CAR-T immunotherapy eliminates metastatic colorectal cancer in mice
A CAR-T-based immunotherapy successfully kills tumours and prevents metastatic growth, in final preclinical tests before human trials…
Immunotherapy has given patients and oncologists a new treatment option, which for some patients, has meant cures for diseases that had been untreatable. Colorectal cancer has a high mortality rate in advanced stages of the disease with few effective therapies. Researchers at the Sidney Kimmel Cancer Center (SKCC) at Jefferson Health show that a type of immunotherapy called CAR-T cell therapy successfully kills tumours and prevents metastases in mouse models of the disease. The work is the last step of preclinical testing prior to human clinical trials.
“The antigen we target for colorectal cancer is one that is shared across several high mortality cancers including oesophagal and pancreatic cancer,” said Dr Adam Snook, Assistant Professor in the deparDepartment of Pharmacology & Experimental Therapeutics at Jefferson (Philadelphia University + Thomas Jefferson University). “Taken together, 25 percent of people who die from cancer could potentially be treated with this therapy.”
“Colorectal cancer rates are exceptionally high in our region, and advanced stage disease is difficult to treat. The concept of moving CAR-T cell therapy to colorectal cancer is a major breakthrough and could address a major unmet clinical need. We are optimistic about the pre-clinical results,” said Dr Karen Knudsen, Director of the Sidney Kimmel Cancer Center at Jefferson Health, one of only 69 NCI-Designated Centers in the US.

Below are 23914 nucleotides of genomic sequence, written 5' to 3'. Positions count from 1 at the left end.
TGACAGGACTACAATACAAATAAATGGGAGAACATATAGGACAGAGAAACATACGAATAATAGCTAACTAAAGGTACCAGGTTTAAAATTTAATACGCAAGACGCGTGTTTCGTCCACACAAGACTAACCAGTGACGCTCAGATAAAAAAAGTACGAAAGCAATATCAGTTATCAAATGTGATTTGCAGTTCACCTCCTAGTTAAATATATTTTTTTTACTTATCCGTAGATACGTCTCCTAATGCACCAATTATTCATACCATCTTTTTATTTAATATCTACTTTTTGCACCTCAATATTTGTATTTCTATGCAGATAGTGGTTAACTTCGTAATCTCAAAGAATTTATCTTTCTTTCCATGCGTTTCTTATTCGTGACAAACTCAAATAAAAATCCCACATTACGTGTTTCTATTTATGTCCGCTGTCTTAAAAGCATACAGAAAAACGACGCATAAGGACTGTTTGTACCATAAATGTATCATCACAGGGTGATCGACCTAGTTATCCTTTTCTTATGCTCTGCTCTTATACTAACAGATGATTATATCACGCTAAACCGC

CAR-T immunotherapy involves removing a patient’s immune cells, engineering them to target a tumour (and only the tumour) and then multiplying those cells en masse before infusing them back into the patient. This powerful burst of targeted immune cells quickly overcomes cancer’s own immune-suppression to kill the tumours but requires a marker or homing beacon specific to cancer. For colorectal cancer that beacon, or tumour antigen, is called GUCY2C. The antigen was identified as a potential biomarker and therapeutic target in colorectal cancer by Dr Scott Waldman, Chair of the Department of Pharmacology & Experimental Therapeutics at Jefferson, and a leader of the SKCC’s Gastrointestinal Cancer program.
Dr Snook created a CAR-T therapy made specifically to treat GUCY2C-expressing cancers such as colorectal cancer. In this study, the researchers tested a human-ready version of the therapy in mice.
They showed that mice with human colorectal tumours treated with CAR-T therapy successfully fought the tumour cells. All of the mice studied survived without side effects for the duration of the observation period – or 75 days, compared to a 30-day average survival of mice with control treatment.
In order to more closely replicate late-stage disease in humans, Dr Snook and colleagues also looked at a mouse model of colorectal cancer that developed lung metastases, a common site for metastasis in colorectal cancer patients. Mice that were treated with the CAR-T therapy survived over 100 days with no metastases, whereas the control group survived an average of 20 days. Although the current experiments were not designed to test for autoimmunity-related side effects, earlier work by Dr Snook and colleagues demonstrated no off-target effects. In that study, the researchers used a mouse-version of the CAR-T therapy that had the potential to react to off-target mouse organs but saw no adverse effects.
“Safety is a major concern for the CAR-T therapy approach. In other cancers, the field has observed lethal autoimmune responses,” said Dr Snook. “Other researchers are developing fast-acting antidotes to CAR-T therapy to quell these safety concerns, but our data suggest that GUCY2C CAR-T therapy may be very effective and safe in cancer patients.”
The next steps for the researchers would be a phase 1 clinical trial in humans.
The research has been published in the journal Cancer Immunology Research,